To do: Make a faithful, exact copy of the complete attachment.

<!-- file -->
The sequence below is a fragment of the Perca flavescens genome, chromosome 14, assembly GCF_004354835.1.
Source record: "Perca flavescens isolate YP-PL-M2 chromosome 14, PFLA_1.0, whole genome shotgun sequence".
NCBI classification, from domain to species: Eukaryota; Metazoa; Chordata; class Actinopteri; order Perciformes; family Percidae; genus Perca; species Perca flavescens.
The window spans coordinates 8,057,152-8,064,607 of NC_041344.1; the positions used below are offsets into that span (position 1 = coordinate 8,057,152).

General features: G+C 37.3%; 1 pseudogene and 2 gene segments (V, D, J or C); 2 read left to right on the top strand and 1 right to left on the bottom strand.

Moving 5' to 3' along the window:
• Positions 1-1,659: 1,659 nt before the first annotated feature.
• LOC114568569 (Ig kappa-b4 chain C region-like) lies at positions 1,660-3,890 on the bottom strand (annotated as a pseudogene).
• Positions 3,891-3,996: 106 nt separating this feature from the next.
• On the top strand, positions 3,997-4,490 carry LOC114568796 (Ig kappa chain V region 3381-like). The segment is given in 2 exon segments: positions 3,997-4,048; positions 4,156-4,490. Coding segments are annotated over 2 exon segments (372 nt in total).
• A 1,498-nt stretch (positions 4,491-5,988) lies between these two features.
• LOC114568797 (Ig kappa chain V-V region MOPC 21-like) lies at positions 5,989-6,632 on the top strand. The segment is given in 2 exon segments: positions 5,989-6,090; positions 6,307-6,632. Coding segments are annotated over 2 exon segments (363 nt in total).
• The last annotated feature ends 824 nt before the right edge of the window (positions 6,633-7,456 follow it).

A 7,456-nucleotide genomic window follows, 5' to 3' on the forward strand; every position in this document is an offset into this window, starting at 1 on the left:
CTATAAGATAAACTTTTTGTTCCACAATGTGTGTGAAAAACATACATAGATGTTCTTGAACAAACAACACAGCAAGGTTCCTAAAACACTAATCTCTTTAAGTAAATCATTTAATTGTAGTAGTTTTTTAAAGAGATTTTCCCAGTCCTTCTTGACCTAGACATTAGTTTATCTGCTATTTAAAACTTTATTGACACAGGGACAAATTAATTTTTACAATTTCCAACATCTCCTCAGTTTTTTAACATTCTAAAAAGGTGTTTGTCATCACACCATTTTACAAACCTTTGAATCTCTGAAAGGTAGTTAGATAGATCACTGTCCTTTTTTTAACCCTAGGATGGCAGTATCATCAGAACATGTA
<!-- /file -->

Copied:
The sequence below is a fragment of the Perca flavescens genome, chromosome 14, assembly GCF_004354835.1.
Source record: "Perca flavescens isolate YP-PL-M2 chromosome 14, PFLA_1.0, whole genome shotgun sequence".
NCBI classification, from domain to species: Eukaryota; Metazoa; Chordata; class Actinopteri; order Perciformes; family Percidae; genus Perca; species Perca flavescens.
The window spans coordinates 8,057,152-8,064,607 of NC_041344.1; the positions used below are offsets into that span (position 1 = coordinate 8,057,152).

General features: G+C 37.3%; 1 pseudogene and 2 gene segments (V, D, J or C); 2 read left to right on the top strand and 1 right to left on the bottom strand.

Moving 5' to 3' along the window:
• Positions 1-1,659: 1,659 nt before the first annotated feature.
• LOC114568569 (Ig kappa-b4 chain C region-like) lies at positions 1,660-3,890 on the bottom strand (annotated as a pseudogene).
• Positions 3,891-3,996: 106 nt separating this feature from the next.
• On the top strand, positions 3,997-4,490 carry LOC114568796 (Ig kappa chain V region 3381-like). The segment is given in 2 exon segments: positions 3,997-4,048; positions 4,156-4,490. Coding segments are annotated over 2 exon segments (372 nt in total).
• A 1,498-nt stretch (positions 4,491-5,988) lies between these two features.
• LOC114568797 (Ig kappa chain V-V region MOPC 21-like) lies at positions 5,989-6,632 on the top strand. The segment is given in 2 exon segments: positions 5,989-6,090; positions 6,307-6,632. Coding segments are annotated over 2 exon segments (363 nt in total).
• The last annotated feature ends 824 nt before the right edge of the window (positions 6,633-7,456 follow it).

A 7,456-nucleotide genomic window follows, 5' to 3' on the forward strand; every position in this document is an offset into this window, starting at 1 on the left:
CTATAAGATAAACTTTTTGTTCCACAATGTGTGTGAAAAACATACATAGATGTTCTTGAACAAACAACACAGCAAGGTTCCTAAAACACTAATCTCTTTAAGTAAATCATTTAATTGTAGTAGTTTTTTAAAGAGATTTTCCCAGTCCTTCTTGACCTAGACATTAGTTTATCTGCTATTTAAAACTTTATTGACACAGGGACAAATTAATTTTTACAATTTCCAACATCTCCTCAGTTTTTTAACATTCTAAAAAGGTGTTTGTCATCACACCATTTTACAAACCTTTGAATCTCTGAAAGGTAGTTAGATAGATCACTGTCCTTTTTTTAACCCTAGGATGGCAGTATCATCAGAACATGTA